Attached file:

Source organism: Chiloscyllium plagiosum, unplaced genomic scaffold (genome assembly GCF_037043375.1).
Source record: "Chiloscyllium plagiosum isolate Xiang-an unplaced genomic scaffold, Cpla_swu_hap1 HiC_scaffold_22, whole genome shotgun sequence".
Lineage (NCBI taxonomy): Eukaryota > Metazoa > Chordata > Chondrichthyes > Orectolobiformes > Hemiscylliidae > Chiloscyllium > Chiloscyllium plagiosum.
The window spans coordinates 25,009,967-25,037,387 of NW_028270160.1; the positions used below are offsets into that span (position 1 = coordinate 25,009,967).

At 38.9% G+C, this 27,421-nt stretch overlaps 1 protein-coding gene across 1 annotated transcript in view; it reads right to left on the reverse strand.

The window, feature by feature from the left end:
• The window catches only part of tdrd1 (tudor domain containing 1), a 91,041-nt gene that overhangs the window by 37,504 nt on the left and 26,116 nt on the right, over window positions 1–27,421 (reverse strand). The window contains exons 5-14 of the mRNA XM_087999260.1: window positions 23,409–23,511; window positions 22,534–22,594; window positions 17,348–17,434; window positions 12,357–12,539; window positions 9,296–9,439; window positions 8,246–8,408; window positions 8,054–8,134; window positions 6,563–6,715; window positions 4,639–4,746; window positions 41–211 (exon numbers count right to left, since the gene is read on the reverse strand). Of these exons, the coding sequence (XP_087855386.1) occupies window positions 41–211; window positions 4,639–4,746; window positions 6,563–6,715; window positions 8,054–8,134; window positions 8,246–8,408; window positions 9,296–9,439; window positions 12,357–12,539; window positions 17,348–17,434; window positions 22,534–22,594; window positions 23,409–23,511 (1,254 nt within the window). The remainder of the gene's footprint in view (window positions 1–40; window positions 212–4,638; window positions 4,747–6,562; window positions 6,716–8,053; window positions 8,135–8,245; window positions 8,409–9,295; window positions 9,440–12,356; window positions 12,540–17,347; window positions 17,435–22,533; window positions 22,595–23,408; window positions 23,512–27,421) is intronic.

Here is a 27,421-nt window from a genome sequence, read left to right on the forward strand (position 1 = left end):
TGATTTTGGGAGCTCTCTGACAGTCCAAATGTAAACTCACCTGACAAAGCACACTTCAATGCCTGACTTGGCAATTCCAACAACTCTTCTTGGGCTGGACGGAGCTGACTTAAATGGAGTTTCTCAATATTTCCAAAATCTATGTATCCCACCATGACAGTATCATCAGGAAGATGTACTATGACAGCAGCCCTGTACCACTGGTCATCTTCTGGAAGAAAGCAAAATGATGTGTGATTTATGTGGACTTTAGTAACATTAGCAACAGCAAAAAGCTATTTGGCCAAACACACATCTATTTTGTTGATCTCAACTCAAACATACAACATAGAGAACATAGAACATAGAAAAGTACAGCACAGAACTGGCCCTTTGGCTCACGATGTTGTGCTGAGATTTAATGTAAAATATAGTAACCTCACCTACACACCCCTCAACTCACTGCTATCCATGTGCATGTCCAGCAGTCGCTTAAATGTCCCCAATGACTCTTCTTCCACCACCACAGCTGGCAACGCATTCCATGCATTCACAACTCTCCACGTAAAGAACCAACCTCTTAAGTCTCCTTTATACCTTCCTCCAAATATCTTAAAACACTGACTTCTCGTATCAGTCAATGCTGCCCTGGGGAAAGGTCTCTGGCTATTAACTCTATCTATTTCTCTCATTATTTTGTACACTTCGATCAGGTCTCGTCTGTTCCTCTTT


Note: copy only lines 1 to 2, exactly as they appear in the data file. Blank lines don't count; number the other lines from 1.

Source organism: Chiloscyllium plagiosum, unplaced genomic scaffold (genome assembly GCF_037043375.1).
Source record: "Chiloscyllium plagiosum isolate Xiang-an unplaced genomic scaffold, Cpla_swu_hap1 HiC_scaffold_22, whole genome shotgun sequence".